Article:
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The number of PUBG players decreases after duty blackout



It looked like Call of Duty's Battle Royale was ripping people off PlayerUnknown's Battlegrounds when it started last week. And that may start to happen. PUBG stayed strong through the weekend with no apparent impact on his top players on Steam. But now that the week arrives, according to Steam's statistics, fewer people sign up in the endgame shooter.

Call of Duty: Black Ops 4 launched on October 12th. On the PC it is not available steam. Instead, players must buy it through Blizzard's Battle.net service. And the publisher Activision Blizzard shares no statistics like top players. So we can only look at data for PUBG. And these numbers show a sharper slump, corresponding to the release of Black Ops Blackout (BOBO).

Here you can see how the last four days compare to the same periods of the past two weeks. Surprisingly, PUBG lost no abnormal dynamics on Saturday and Sunday after the debut of BOBO. The average number of players playing the same weekend has dropped 6.5 percent from the previous Saturday-Sunday. The game has seen similar setbacks in the past.

But it's the Monday and Tuesday numbers that show a more dramatic drop. In recent weeks, PUBG has reached a peak of about 940,000 players. This was the case on Monday and Tuesday on October 1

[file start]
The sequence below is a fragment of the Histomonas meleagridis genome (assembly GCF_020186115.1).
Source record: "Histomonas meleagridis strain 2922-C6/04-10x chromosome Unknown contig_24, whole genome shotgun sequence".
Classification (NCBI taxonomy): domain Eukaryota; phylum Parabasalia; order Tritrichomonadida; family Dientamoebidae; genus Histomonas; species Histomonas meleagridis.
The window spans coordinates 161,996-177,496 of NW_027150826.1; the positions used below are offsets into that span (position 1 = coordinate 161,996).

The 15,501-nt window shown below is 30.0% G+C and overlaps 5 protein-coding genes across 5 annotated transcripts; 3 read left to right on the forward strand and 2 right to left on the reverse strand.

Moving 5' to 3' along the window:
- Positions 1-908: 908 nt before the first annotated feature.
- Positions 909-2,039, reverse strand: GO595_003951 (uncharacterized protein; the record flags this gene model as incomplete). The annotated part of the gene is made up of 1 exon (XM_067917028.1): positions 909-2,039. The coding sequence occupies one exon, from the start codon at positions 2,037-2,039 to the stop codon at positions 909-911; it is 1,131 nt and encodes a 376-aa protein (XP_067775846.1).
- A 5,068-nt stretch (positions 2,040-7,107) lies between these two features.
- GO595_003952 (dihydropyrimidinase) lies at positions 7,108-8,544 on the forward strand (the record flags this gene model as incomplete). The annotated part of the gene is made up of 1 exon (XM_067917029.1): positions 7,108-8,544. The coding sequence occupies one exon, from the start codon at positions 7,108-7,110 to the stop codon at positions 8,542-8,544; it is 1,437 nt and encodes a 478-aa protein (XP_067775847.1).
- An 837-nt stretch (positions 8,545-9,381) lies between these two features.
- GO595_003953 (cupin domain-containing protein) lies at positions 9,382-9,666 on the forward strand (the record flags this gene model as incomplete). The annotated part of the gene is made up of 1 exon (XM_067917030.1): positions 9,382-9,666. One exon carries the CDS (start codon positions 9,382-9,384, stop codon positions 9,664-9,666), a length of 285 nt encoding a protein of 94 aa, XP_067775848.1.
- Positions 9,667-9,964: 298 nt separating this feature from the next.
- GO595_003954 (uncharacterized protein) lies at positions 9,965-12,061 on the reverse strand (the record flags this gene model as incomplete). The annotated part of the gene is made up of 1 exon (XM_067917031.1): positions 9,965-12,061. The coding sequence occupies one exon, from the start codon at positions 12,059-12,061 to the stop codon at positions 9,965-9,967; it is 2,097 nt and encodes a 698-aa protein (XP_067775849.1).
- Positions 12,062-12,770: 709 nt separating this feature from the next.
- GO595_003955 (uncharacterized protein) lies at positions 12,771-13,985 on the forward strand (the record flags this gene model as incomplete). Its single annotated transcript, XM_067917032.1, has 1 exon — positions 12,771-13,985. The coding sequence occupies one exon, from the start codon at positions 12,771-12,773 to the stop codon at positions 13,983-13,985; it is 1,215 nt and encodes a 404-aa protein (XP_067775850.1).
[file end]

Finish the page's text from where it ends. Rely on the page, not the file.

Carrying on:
, 2, 8 and 9. That changed yesterday when PUBG only reached a maximum of 876,000 players. And then the current high of 842,000 is even lower. That's 10.4 percent less than a week.

Above: PlayerUnknowns Battlegrounds need to share.

Credits: GamesBeat

Delayed Effect

This is not really a strong trend yet, and PUBG could recover quickly after people have tried BOBO. But it seems safe to assume that people are trying to take on Call of Duty's fight against Royale. At the same time, if BOBO has an effect on PUBG, it is not a sudden knife to the heart.

PUBG is resilient for a number of reasons. A significant part of its players are in China and other markets where Call of Duty is not nearly as popular or even unpublished. PUBG still has many followers who always prefer their way of doing things.

But I think we'll see that BOBO will pay a bigger tribute to PUBG in the coming days. Call of Duty has a bad reputation on the PC, but Black Ops 4 seems to be an excellent port. People can begin to jump on the game after seeing Activision keep its promise to support PC. Likewise, players may want to see if their favorite livestreamers stay on Twitch at the end of BOBO. If Shroud or Ninja play it for a weekend and then go back to PUBG or Fortnite, players may choose to stay at these games. Finally, BOBO will have to rely more on word of mouth just because fewer people have the Battle.net Launcher installed.

Sure, Battle.net is on many systems because World of Warcraft and Overwatch, but Steam has more than 130 million registered users. It is practically omnipresent. So players need a reason to download or open Battle.net, and that will take some time.


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